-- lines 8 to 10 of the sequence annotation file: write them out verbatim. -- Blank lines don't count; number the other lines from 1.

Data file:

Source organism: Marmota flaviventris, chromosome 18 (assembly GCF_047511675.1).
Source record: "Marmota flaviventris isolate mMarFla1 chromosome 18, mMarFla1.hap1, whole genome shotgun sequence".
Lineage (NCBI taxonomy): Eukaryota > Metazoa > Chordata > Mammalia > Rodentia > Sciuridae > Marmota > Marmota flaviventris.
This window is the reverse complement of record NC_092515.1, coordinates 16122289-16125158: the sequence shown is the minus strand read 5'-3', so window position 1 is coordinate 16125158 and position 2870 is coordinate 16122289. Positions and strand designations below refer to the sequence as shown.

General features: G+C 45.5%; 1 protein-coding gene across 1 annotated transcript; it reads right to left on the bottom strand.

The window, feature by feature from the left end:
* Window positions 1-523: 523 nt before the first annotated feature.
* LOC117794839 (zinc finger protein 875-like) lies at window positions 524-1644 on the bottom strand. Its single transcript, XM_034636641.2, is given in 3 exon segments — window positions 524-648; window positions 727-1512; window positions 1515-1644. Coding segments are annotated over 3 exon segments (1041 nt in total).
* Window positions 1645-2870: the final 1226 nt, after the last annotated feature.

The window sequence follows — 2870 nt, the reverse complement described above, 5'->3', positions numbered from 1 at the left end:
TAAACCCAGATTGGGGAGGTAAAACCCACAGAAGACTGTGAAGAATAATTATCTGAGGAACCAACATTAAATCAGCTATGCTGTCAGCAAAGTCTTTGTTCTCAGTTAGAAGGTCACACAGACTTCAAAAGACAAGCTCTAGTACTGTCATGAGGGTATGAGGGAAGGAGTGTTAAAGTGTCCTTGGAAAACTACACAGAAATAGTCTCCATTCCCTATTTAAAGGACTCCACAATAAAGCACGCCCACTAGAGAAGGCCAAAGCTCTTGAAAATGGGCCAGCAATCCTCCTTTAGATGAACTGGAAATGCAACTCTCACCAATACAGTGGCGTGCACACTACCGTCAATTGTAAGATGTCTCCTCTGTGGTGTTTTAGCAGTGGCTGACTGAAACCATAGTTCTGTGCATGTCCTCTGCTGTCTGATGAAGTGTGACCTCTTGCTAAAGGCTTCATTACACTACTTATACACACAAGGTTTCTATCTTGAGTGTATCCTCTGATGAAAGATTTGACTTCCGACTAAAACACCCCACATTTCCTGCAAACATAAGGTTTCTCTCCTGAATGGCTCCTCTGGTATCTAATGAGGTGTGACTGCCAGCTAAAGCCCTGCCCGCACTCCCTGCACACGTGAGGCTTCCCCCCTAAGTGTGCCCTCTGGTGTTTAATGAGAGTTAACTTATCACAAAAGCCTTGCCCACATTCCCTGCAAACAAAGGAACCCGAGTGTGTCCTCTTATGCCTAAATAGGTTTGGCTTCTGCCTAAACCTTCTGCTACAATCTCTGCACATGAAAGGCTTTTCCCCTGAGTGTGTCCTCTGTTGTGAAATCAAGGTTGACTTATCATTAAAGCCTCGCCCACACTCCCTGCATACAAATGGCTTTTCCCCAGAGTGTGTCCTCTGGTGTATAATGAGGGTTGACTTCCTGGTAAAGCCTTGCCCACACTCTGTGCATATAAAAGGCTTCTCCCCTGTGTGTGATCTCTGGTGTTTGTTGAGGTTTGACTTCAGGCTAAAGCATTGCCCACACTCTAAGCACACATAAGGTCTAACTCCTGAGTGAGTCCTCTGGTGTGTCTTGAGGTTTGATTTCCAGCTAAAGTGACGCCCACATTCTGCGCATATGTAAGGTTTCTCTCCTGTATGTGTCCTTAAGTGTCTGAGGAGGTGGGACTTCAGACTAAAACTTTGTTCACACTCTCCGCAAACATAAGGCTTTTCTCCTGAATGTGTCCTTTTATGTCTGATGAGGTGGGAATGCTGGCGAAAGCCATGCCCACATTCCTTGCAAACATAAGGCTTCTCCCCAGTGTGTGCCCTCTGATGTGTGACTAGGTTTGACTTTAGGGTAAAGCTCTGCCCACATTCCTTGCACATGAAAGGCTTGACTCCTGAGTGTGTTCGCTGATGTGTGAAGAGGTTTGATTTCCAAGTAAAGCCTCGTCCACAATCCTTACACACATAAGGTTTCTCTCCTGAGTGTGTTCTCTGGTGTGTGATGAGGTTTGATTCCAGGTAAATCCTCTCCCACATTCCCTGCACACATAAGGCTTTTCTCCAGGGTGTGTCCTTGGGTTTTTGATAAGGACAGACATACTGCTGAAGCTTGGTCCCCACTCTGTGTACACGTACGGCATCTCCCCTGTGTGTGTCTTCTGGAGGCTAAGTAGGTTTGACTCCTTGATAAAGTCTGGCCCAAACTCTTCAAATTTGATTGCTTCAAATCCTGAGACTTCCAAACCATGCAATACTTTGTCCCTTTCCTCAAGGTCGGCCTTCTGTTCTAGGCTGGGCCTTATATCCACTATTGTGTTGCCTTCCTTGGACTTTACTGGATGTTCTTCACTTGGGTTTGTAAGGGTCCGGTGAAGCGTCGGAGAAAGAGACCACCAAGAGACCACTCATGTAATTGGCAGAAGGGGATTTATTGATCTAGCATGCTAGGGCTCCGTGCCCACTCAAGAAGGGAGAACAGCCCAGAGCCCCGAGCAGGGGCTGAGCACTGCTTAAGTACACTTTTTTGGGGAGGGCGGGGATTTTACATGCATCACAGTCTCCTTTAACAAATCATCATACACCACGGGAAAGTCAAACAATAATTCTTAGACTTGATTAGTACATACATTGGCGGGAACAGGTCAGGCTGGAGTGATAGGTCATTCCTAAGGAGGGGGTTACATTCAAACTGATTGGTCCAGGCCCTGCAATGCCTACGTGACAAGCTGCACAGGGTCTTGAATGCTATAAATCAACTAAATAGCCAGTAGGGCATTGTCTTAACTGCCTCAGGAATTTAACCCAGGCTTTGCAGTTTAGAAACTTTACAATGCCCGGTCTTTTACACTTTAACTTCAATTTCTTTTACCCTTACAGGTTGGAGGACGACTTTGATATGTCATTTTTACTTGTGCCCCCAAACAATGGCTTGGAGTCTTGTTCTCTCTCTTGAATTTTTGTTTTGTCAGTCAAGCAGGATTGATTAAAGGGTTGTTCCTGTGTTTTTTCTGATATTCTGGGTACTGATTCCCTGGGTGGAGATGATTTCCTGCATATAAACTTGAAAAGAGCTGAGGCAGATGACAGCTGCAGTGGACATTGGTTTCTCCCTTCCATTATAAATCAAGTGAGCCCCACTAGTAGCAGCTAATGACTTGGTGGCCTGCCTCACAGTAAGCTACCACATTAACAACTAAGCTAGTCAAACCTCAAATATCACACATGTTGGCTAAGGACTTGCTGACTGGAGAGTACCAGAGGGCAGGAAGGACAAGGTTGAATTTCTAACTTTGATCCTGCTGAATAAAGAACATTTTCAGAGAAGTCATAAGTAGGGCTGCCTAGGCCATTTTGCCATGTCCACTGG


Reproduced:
* LOC117794839 (zinc finger protein 875-like) lies at window positions 524-1644 on the bottom strand. Its single transcript, XM_034636641.2, is given in 3 exon segments — window positions 524-648; window positions 727-1512; window positions 1515-1644. Coding segments are annotated over 3 exon segments (1041 nt in total).
* Window positions 1645-2870: the final 1226 nt, after the last annotated feature.

The window sequence follows — 2870 nt, the reverse complement described above, 5'->3', positions numbered from 1 at the left end: